Education Experts Caution Against Reliance On Test Scores in Teacher Evaluations
Student test scores are not reliable indicators of teacher effectiveness, even with the addition of value-added modeling (VAM), according to a new Economic Policy Institute report. Though VAM methods have allowed for more sophisticated comparisons of teachers than were possible in the past, they are still inaccurate, so test scores should not dominate the information used by school officials in making high-stakes decisions about the evaluation, discipline and compensation of teachers.
Among the 10 co-authors of the report, Problems with the Use of Student Test Scores to Evaluate Teachers, is Helen F. Ladd, Edgar T. Thompson Distinguished Professor at the Sanford School of Public Policy and president-elect of the Association for Public Policy Analysis and Management.
The Obama administration has encouraged states to adopt laws that use student test scores as a significant component in evaluating teachers, and a number of states have done so. The Los Angeles Times recently used value-added methods to evaluate teachers in the Los Angeles Unified School District based on the test scores of their students, and Secretary of Education Arne Duncan supported the paper’s decision to publicly release this information, asserting that parents have a right to know how effective their teachers are.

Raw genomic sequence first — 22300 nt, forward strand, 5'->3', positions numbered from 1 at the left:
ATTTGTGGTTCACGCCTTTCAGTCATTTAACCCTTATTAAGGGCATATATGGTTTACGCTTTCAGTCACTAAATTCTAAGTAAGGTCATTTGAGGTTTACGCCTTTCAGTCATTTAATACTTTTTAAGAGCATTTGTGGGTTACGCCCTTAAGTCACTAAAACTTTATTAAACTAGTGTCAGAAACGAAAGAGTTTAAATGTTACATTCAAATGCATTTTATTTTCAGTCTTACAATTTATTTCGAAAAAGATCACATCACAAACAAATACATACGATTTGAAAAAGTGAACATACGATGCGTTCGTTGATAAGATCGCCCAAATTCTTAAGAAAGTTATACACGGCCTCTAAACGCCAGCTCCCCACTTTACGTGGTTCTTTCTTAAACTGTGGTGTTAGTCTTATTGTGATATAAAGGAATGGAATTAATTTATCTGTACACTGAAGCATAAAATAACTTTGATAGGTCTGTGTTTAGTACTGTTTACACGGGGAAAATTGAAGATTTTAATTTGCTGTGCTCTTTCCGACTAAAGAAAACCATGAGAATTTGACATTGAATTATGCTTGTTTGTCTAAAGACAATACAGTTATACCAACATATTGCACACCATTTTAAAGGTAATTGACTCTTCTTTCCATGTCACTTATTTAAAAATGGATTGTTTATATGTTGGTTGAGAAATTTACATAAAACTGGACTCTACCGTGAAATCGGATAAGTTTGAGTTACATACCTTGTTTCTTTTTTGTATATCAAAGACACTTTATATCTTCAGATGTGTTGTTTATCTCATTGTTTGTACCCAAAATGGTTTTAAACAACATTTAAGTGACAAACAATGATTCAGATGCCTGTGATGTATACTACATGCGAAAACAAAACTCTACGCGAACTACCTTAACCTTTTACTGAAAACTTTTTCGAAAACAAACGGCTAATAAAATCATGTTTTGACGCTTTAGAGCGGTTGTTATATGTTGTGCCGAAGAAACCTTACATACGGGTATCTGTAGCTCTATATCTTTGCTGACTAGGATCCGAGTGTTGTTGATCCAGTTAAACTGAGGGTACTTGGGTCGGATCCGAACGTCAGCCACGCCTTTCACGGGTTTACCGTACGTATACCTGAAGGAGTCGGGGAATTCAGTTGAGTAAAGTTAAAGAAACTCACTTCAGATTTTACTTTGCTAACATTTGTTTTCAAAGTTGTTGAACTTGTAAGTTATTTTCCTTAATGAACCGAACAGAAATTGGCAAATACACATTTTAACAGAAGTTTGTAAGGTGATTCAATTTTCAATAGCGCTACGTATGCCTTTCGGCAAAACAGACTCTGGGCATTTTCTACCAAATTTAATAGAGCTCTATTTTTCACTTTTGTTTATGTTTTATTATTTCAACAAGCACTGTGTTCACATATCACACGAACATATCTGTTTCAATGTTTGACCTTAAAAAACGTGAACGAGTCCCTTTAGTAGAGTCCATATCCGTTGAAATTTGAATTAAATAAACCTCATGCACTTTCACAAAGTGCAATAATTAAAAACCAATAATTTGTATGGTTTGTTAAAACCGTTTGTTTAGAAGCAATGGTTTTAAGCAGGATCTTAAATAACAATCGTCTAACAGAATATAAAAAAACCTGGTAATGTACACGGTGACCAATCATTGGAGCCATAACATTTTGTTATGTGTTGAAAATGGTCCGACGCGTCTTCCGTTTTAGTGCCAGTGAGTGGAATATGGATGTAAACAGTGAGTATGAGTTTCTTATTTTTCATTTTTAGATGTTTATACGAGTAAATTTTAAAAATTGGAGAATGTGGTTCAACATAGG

The conclusions of the EPI report suggest that the Times’ analysis, which attempts to analyze teacher effectiveness, is unreliable and inaccurate. The co-authors make clear that accuracy and reliability of analyses of student test scores, even in their most sophisticated form, are highly problematic.
Analyses of VAM results show that they are often unstable across time, classes and tests. Thus, test scores, even with the addition of VAM, are not accurate indicators of teacher effectiveness. Student test scores cannot fully account for the wide range of factors that influence student learning, particularly the backgrounds of students, school supports and the effects of summer learning loss. As a result, teachers who teach students with the greatest educational needs appear to be less effective than they are. Furthermore, VAM does not take into account nonrandom sorting of teachers to students across schools and students to teachers within schools.
The authors point to other negative consequences of using test scores to evaluate teacher performance: Teachers have an incentive to “teach to the test;” incentives to collaborate within schools are reduced; and teacher morale can suffer.
The authors conclude that that, “Although standardized test scores of students are one piece of information that school leaders may use to make judgments about teacher effectiveness, test scores should be only a small part of an overall comprehensive evaluation.”
The report's co-authors are: Eva L. Baker, Paul E. Barton, Linda Darling-Hammond, Edward Haertel, Helen F. Ladd, Robert L. Linn, Diane Ravitch, Richard Rothstein, Richard J. Shavelson and Lorrie A. Shepard.